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The Brief: March 6, 2012

As voters head to the polls in 10 states today, take a moment to lament what could have been Texas' moment in the national spotlight.

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The Big Conversation:

As voters head to the polls in 10 states today, take a moment to lament what could have been Texas' moment in the national spotlight.

Texas was originally scheduled to hold its primaries today, Super Tuesday (along with Alaska, Georgia, Idaho, Massachusetts, North Dakota, Ohio, Oklahoma, Tennessee, Vermont and Virginia), before the state's redistricting fight pushed elections back to April and then to May.

With 155 delegates at stake, Texas would have been the crown jewel of Super Tuesday, with "the four survivors in the Republican presidential primary race … hitting all the stops on the barbecue circuit, wearing jeans and boots, raising money, posing for pictures and saying remarkable things to be played over and over on TV," as the Tribune's Ross Ramsey recently put it.

Instead, with Texas now set to vote May 29, attention has shifted to Ohio, a bellwether state where Mitt Romney and Rick Santorum are battling largely for blue-collar voters. Though Santorum has been running relatively even with Romney in the state, most polls now show Romney likely to eek out a win there today; The New York Times puts Romney's odds of taking the state at 65 percent. Polls have also shown Santorum losing his lead in Tennessee.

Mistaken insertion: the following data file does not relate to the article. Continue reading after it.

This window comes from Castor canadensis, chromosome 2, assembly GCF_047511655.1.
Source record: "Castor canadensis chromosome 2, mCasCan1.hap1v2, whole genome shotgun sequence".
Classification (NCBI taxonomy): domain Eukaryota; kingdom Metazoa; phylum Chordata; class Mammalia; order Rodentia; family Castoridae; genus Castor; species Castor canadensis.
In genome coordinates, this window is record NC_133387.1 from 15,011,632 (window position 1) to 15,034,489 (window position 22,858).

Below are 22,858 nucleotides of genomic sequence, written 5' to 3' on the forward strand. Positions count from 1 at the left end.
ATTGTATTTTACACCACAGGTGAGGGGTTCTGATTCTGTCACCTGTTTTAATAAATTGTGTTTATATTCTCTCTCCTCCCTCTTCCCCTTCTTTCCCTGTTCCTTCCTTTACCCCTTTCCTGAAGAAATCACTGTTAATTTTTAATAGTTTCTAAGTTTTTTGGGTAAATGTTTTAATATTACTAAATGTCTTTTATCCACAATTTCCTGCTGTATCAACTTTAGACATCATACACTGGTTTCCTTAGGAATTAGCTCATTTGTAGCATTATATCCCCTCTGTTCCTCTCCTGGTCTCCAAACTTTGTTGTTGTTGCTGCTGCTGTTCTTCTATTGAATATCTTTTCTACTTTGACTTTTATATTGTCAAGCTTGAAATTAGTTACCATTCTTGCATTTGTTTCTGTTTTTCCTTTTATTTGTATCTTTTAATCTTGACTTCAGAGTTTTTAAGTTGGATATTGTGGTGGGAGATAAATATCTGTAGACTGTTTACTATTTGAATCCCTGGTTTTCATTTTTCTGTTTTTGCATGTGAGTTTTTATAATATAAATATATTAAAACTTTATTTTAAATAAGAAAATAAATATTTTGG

Virginia, which votes today, was also supposed to have drawn a fierce fight for the state's 46 delegates. But only Romney and Ron Paul qualified for the ballot, and polling has since shown Romney likely to easily win the state.

Paul's fortunes today instead lie with caucus states, which he has made a central part of his delegate-amassing campaign strategy. Paul predicted Sunday that he would win Alaska, Idaho and North Dakota, which together will award 87 delegates. But he'll face stiff competition in each state from Romney, for whom a strong showing today would solidify — once and for all — his front-runner status.


  • President Barack Obama will visit Houston on Friday for two fundraising events, the Houston Chronicle reports. The president will attend at reception at Minute Maid Park and then a $38,500-per-attendee fundraising dinner.
  • Houston has surpassed New York City and Los Angeles as the most ethnically diverse metropolitan area in the country, according to a new Rice University report. Anglos accounted for about 40 percent of Houston's population in 2010, compared with 49 percent in New York. The report cited Pearland and Missouri City as the region's two most diverse suburbs.
  • A new Public Policy Polling survey has found that 59 percent of likely voters in Texas oppose efforts to exclude the health provider from the state's Women's Health Program. The Obama administration has objected to state Republicans' efforts to bar Planned Parenthood and has pledged not to renew funding for the health program, which provides reproductive services and screenings for women. But Republicans may not take the poll too seriously: It was sponsored by Planned Parenthood, and some of the wording used in the survey appears to frame the program's likely demise as the doing of the state, not the Obama administration, as Republicans allege.

"I think it’s been the worst campaign I’ve ever seen in my life. I hate that people think compromise is a dirty word. It’s not a dirty word." — Former first lady Barbara Bush on the 2012 presidential field


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